Business owners are almost hardwired to think about tax deductions all year long, and while they are an important mechanism to reduce your taxable income, tax credits are the big winner as they reduce your tax bill dollar for dollar.
While a deduction or exemption still reduces the final taxable income liability, they only do so within an individual’s marginal tax rate. So if you fall into the 21% tax bracket, a $1,000 deduction saves you $210. However, a tax credit valued at $1,000, for instance, lowers your tax bill by the corresponding $1,000. *Raises hands to pay nothing versus $790*
Thus, the R&D Tax Credit is not a deduction; it is an actual dollar-for-dollar credit against taxes owed or taxes paid. Additionally, the taxpayer may be able to expense all such qualifying R&D costs in the year incurred.
What’s more, a business can take the credit for all open tax years, generally, the last three or four years plus the current year and there can be refund opportunities in which the IRS will issue you a check for cash. Additional years may be available if the taxpayer is in a net operating loss or alternative minimum tax position. The best part is if you don’t use them you don’t “lose ’em” -credits can carry forward for 20 years, so have widely become a strategic tax planning tool amongst growing companies and their accountants.
The most popular benefit the last couple of years has been for Startups (ESBs). Eligible small businesses less than 5 years old with less than $5m in gross receipts in the current taxable year, can use R&D credits as a dollar for dollar offset against employer Payroll taxes (Social Security portion) up to $250,000 annually regardless of profitability.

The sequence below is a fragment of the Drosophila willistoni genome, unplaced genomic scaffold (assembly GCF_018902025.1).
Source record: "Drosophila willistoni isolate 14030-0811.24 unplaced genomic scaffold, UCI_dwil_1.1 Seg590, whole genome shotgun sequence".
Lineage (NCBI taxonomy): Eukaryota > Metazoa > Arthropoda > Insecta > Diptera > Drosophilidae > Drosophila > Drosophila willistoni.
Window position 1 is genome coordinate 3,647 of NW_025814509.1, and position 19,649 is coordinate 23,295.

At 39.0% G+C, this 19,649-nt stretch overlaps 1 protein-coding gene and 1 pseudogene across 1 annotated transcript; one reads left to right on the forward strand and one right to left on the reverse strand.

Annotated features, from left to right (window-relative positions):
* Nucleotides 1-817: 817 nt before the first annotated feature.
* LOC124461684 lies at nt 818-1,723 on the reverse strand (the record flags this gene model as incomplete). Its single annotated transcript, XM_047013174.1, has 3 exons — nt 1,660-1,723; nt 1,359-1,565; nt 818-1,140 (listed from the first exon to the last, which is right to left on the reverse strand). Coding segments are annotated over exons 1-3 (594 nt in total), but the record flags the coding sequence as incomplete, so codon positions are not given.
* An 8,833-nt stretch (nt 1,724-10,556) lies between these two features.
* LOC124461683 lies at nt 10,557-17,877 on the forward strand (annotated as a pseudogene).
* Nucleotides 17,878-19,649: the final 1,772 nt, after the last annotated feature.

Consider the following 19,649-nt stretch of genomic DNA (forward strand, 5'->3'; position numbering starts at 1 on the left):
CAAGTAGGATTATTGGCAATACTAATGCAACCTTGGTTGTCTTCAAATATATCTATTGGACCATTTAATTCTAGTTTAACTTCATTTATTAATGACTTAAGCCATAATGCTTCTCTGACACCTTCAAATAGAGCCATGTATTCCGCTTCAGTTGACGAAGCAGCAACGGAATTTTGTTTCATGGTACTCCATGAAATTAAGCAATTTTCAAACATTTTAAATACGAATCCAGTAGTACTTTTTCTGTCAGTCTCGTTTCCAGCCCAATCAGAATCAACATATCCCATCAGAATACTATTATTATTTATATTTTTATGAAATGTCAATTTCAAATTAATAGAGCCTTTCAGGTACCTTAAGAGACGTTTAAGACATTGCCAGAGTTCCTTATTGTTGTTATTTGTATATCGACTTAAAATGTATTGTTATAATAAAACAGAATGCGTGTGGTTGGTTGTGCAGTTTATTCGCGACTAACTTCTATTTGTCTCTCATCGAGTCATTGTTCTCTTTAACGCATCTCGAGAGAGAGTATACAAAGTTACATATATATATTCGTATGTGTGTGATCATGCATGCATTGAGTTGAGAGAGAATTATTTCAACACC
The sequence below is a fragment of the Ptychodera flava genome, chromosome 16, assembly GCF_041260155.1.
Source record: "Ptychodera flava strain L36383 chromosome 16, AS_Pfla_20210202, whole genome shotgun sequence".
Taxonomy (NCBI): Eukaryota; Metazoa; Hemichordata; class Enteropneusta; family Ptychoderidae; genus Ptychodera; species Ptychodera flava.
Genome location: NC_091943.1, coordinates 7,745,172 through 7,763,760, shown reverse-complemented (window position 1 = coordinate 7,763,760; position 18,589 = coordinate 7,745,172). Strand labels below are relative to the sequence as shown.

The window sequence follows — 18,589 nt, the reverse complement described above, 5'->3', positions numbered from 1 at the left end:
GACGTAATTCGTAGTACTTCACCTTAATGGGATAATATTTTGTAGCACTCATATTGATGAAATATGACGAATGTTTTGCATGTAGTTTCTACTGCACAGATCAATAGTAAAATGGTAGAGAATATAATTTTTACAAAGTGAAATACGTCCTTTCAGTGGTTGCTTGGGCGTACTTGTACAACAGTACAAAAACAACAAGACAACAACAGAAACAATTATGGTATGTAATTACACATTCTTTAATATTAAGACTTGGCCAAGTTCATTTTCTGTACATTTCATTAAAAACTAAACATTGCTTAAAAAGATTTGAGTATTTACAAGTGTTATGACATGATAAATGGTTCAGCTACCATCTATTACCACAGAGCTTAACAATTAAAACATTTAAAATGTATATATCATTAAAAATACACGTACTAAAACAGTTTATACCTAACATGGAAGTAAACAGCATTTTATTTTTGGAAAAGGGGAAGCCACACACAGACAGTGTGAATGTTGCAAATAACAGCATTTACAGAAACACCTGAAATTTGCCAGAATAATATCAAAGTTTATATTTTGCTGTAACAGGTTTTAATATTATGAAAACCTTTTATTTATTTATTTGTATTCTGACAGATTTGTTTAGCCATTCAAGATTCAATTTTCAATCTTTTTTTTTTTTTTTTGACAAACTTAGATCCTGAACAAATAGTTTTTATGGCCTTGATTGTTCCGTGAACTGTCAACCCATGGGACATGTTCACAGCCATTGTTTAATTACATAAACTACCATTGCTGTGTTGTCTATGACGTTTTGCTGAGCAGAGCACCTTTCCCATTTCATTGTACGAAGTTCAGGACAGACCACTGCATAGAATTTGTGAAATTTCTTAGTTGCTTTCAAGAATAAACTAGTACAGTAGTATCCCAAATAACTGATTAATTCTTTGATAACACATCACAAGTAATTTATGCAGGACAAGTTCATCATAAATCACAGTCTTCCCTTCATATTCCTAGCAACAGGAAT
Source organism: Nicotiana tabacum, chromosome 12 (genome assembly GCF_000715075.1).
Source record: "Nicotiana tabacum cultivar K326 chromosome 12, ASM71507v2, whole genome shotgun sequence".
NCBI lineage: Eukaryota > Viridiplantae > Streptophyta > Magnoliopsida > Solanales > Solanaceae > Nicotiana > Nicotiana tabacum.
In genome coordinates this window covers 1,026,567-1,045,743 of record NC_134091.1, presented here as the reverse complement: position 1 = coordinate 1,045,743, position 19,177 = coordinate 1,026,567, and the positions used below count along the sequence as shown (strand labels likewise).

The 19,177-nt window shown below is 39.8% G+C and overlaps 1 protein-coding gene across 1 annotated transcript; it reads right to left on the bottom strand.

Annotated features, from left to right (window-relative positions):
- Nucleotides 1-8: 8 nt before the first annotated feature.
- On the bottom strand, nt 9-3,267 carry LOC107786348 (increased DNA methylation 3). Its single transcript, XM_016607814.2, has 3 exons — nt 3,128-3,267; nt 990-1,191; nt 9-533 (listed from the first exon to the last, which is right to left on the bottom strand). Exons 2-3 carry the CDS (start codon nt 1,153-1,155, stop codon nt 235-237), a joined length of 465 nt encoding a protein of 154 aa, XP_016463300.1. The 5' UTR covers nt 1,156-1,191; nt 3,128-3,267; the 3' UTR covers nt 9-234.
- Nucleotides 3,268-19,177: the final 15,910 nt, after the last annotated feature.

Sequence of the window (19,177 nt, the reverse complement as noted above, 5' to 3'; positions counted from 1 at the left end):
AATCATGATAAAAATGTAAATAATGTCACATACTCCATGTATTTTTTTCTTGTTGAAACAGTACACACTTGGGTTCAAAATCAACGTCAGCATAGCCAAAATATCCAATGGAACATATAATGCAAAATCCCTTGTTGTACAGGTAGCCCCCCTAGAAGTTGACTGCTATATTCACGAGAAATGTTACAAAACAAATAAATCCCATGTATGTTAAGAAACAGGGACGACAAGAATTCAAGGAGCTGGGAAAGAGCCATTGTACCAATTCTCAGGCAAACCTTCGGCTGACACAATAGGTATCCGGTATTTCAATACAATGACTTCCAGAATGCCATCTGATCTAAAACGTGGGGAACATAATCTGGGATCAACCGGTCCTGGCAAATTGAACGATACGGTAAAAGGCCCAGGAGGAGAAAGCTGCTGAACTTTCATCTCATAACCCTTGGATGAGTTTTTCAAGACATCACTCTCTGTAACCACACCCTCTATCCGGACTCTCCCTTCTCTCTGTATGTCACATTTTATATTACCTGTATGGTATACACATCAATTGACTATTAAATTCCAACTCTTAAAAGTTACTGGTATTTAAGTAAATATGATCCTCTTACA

For profitable businesses, there is no cap to how many dollars a company can claim (as its based upon their activities and correlated expenses each year), however, a company has excess they will not get a check if there are credits left over after reducing their tax bill to zero. Those credits will be simply banked for future use.
If I’m already deducting certain expenses, am I double-dipping?
The IRS permits businesses to deduct all R&D expenses in a single year instead of amortizing as a capital expense. You can choose whichever deduction method you want. However, you must generally decide to deduct R&D expenditures as a regular expense in the first year you incur expenses. For tax years beginning before Jan. 1, 2022, Sec. 280C(c)(1) provides that no deduction is allowed for that portion of qualified research expenses otherwise allowable as a deduction for the tax year that is equal to the amount of the credit determined under Sec. 41(a). However, taxpayers may elect to claim a reduced credit under Sec. 280C(c)(3), which eliminates the need for taxpayers to make such a modification to taxable income.
Tax law changes indirectly enhancing the R&D tax credit
The modification of the corporate tax rate recently increased the value of the R&D tax credit that corporate and non-corporate taxpayers may claim when electing to claim a reduced credit.
Before the TCJA, taxpayers had to reduce the amount of the credit by the maximum tax rate under former Sec. 11(b)(1), which was 35%. As a result, taxpayers claiming the reduced credit only recognized a tax credit benefit that equated to 65% of the credit determined under Sec. 41(a). Following the TCJA, taxpayers must reduce claimed credits by only 21%, as provided under amended Sec. 11(b), and thus will recognize a benefit that equates to 79% of the credit determined under Sec. 41(a). …long story short, a company with a $100,000 credit will receive a $79K benefit instead of $65k.